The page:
Send to

Choose Destination
J Air Waste Manag Assoc. 2012 Jun;62(6):642-50.

Relative roles of emissions and meteorology in the diurnal pattern of urban PM10: analysis of the daylight saving time effect.

Author information

Department of Geophysics, University of Chile, Av. Blanco Encalada 2002, Santiago, Chile.


Daylight saving time (DST) is a common practice in many countries, in which Official Time (OT) is abruptly shifted 1 hour with respect to solar time on two occasions every year (in fall and spring). All anthropogenic emitting processes tied to OT like job and school commuting traffic, abruptly change in this moment their timing with respect to solar time, inducing a sudden shift between emissions and the meteorological factors that control the dispersion and transport of air pollutants. Analyzing 13 years of hourly particulate matter (PM10) concentrations measured in Santiago, Chile, we demonstrate that the DST practice has observable non-trivial effects in the PM10 diurnal cycle. The clearest impact is in the morning peak of PM10 during the fall DST change, which occurs later and has on average a significant smaller magnitude in the days after the DST change as compared to the days before it. This decrease in magnitude is most remarkable because it occurs in a period of the year when overall PM10 concentrations increase due to generally worsening of the dispersion conditions. Results are shown for seven monitoring stations around the city, and for the fall and spring DST changes. They show clearly the interplay of emissions and meteorology in conditioning urban air pollution problems, highlighting the role of the morning and evening transitions of the atmospheric boundary layer in shaping the diurnal pattern of urban air pollutant concentrations.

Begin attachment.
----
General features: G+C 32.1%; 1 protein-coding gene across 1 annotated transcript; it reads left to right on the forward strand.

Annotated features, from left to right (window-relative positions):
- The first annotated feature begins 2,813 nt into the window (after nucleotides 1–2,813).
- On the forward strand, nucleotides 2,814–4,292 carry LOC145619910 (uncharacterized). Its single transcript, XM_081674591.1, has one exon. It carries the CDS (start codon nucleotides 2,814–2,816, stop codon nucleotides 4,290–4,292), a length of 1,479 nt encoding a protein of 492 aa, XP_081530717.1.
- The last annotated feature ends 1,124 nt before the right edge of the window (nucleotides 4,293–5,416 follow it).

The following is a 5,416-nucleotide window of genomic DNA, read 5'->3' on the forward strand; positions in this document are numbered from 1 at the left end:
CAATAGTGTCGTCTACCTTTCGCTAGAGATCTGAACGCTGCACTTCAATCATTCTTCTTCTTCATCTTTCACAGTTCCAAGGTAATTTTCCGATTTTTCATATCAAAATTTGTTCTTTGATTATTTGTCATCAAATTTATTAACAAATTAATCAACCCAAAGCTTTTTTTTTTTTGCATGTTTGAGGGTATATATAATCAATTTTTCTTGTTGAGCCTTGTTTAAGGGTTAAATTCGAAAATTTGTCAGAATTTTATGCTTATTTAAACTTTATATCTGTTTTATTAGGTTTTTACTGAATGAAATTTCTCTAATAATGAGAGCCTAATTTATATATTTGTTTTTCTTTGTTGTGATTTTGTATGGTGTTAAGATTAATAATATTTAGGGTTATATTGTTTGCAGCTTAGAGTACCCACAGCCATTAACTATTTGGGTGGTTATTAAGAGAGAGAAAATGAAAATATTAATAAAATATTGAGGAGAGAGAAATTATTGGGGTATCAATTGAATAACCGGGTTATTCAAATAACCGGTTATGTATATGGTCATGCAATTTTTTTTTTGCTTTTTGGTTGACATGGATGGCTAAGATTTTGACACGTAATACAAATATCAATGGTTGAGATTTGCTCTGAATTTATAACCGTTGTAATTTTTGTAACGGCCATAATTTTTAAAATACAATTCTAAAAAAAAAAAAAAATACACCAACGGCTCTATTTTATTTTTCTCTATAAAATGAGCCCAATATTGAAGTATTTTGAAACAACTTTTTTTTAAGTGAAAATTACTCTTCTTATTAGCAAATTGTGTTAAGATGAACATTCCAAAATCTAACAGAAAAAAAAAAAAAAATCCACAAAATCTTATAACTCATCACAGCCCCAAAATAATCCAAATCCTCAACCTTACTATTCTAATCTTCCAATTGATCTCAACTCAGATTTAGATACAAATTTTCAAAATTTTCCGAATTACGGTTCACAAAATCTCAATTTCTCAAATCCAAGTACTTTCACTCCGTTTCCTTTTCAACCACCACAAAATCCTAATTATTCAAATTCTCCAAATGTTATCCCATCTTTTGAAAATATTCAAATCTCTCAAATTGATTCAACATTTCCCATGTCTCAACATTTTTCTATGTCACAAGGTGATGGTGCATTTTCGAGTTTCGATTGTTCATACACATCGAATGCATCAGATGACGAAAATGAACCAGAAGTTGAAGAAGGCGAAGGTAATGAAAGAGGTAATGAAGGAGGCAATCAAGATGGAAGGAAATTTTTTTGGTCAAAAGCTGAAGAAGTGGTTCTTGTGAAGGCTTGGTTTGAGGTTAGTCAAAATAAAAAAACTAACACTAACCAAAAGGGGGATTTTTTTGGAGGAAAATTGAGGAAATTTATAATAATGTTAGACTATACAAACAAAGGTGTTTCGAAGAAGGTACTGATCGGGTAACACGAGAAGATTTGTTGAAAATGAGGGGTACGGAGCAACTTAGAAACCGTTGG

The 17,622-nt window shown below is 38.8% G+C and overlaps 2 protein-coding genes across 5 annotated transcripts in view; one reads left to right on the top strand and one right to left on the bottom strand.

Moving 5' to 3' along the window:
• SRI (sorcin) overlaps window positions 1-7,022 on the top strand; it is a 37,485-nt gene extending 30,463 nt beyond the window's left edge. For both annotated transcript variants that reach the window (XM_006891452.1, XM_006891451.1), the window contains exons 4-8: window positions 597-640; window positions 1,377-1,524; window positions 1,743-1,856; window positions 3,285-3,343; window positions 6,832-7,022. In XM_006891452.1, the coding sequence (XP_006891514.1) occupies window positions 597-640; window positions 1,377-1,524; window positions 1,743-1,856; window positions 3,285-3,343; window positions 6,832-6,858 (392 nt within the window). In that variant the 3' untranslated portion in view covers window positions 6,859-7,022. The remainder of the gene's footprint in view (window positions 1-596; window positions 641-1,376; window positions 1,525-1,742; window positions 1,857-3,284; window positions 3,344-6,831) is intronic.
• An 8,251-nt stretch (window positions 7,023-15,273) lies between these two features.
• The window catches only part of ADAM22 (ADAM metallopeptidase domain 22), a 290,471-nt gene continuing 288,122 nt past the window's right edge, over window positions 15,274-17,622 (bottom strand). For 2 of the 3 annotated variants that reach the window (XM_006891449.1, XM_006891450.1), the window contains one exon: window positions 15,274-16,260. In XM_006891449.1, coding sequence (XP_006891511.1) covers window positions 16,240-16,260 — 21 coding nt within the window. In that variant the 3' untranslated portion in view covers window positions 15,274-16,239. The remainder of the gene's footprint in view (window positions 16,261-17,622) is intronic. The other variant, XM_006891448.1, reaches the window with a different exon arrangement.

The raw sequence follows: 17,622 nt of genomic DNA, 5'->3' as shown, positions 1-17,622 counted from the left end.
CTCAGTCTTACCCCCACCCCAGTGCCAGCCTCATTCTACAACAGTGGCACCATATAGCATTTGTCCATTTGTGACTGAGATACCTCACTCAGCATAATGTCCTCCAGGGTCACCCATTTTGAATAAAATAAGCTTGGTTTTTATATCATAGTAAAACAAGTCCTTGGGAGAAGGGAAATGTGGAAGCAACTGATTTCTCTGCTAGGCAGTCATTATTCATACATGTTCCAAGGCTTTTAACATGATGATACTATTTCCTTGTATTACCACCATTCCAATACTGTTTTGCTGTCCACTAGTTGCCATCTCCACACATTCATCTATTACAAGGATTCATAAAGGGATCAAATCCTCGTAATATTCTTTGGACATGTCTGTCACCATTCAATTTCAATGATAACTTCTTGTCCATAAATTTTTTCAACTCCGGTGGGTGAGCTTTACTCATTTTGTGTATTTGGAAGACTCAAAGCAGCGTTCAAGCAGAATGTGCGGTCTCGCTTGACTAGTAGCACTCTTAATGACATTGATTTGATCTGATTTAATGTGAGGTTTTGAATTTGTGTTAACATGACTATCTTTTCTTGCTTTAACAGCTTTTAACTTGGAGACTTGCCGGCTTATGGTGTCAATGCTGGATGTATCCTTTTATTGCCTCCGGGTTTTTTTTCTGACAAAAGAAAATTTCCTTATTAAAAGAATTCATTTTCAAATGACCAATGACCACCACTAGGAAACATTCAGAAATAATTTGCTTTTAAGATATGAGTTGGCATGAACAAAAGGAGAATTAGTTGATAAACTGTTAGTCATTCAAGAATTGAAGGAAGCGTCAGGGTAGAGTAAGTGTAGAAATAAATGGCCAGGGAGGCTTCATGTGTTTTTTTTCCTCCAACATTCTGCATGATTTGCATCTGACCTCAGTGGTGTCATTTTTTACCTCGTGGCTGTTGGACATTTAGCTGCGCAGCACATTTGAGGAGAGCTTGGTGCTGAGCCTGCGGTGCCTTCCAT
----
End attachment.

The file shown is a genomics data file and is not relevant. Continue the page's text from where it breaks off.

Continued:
[Indexed for MEDLINE]

Supplemental Content

Loading ...
Support Center